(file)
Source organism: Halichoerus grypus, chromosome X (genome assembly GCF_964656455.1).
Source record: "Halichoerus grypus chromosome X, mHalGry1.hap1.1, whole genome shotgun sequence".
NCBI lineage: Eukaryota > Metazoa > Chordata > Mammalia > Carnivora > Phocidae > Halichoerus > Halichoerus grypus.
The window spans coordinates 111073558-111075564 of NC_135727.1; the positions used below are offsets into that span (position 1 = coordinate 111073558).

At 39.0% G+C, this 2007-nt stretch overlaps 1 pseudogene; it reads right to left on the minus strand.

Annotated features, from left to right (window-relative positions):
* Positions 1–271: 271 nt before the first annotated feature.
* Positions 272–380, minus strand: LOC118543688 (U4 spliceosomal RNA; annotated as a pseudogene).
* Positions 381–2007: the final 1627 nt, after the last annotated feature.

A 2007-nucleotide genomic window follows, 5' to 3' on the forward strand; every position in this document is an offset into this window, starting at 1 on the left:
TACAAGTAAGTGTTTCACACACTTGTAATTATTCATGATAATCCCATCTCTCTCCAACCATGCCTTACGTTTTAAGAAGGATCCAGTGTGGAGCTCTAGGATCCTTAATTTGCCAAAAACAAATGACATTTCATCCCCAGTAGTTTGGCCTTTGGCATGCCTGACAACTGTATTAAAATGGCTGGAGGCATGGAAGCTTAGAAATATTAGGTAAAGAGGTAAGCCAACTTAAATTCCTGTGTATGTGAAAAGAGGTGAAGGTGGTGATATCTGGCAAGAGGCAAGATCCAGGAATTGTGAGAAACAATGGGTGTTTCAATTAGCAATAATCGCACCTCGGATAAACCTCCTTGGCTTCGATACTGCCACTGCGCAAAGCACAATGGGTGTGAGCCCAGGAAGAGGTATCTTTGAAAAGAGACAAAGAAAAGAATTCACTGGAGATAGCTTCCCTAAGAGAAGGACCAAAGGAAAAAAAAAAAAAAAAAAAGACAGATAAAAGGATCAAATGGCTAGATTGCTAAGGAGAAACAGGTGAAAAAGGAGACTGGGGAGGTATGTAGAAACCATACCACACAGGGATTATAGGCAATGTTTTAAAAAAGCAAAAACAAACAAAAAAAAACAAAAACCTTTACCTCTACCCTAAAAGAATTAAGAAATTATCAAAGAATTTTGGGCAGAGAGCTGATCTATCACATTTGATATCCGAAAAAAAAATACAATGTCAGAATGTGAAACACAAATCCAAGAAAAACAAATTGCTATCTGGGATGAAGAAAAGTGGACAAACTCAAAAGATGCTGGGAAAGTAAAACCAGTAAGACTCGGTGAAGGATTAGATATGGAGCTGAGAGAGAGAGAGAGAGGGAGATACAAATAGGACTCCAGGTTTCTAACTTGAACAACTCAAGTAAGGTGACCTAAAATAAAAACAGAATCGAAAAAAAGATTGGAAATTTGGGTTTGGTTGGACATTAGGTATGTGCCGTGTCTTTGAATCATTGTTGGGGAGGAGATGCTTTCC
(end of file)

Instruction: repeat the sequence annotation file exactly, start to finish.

Source organism: Halichoerus grypus, chromosome X (genome assembly GCF_964656455.1).
Source record: "Halichoerus grypus chromosome X, mHalGry1.hap1.1, whole genome shotgun sequence".
NCBI lineage: Eukaryota > Metazoa > Chordata > Mammalia > Carnivora > Phocidae > Halichoerus > Halichoerus grypus.
The window spans coordinates 111073558-111075564 of NC_135727.1; the positions used below are offsets into that span (position 1 = coordinate 111073558).

At 39.0% G+C, this 2007-nt stretch overlaps 1 pseudogene; it reads right to left on the minus strand.

Annotated features, from left to right (window-relative positions):
* Positions 1–271: 271 nt before the first annotated feature.
* Positions 272–380, minus strand: LOC118543688 (U4 spliceosomal RNA; annotated as a pseudogene).
* Positions 381–2007: the final 1627 nt, after the last annotated feature.

A 2007-nucleotide genomic window follows, 5' to 3' on the forward strand; every position in this document is an offset into this window, starting at 1 on the left:
TACAAGTAAGTGTTTCACACACTTGTAATTATTCATGATAATCCCATCTCTCTCCAACCATGCCTTACGTTTTAAGAAGGATCCAGTGTGGAGCTCTAGGATCCTTAATTTGCCAAAAACAAATGACATTTCATCCCCAGTAGTTTGGCCTTTGGCATGCCTGACAACTGTATTAAAATGGCTGGAGGCATGGAAGCTTAGAAATATTAGGTAAAGAGGTAAGCCAACTTAAATTCCTGTGTATGTGAAAAGAGGTGAAGGTGGTGATATCTGGCAAGAGGCAAGATCCAGGAATTGTGAGAAACAATGGGTGTTTCAATTAGCAATAATCGCACCTCGGATAAACCTCCTTGGCTTCGATACTGCCACTGCGCAAAGCACAATGGGTGTGAGCCCAGGAAGAGGTATCTTTGAAAAGAGACAAAGAAAAGAATTCACTGGAGATAGCTTCCCTAAGAGAAGGACCAAAGGAAAAAAAAAAAAAAAAAAAGACAGATAAAAGGATCAAATGGCTAGATTGCTAAGGAGAAACAGGTGAAAAAGGAGACTGGGGAGGTATGTAGAAACCATACCACACAGGGATTATAGGCAATGTTTTAAAAAAGCAAAAACAAACAAAAAAAAACAAAAACCTTTACCTCTACCCTAAAAGAATTAAGAAATTATCAAAGAATTTTGGGCAGAGAGCTGATCTATCACATTTGATATCCGAAAAAAAAATACAATGTCAGAATGTGAAACACAAATCCAAGAAAAACAAATTGCTATCTGGGATGAAGAAAAGTGGACAAACTCAAAAGATGCTGGGAAAGTAAAACCAGTAAGACTCGGTGAAGGATTAGATATGGAGCTGAGAGAGAGAGAGAGAGGGAGATACAAATAGGACTCCAGGTTTCTAACTTGAACAACTCAAGTAAGGTGACCTAAAATAAAAACAGAATCGAAAAAAAGATTGGAAATTTGGGTTTGGTTGGACATTAGGTATGTGCCGTGTCTTTGAATCATTGTTGGGGAGGAGATGCTTTCC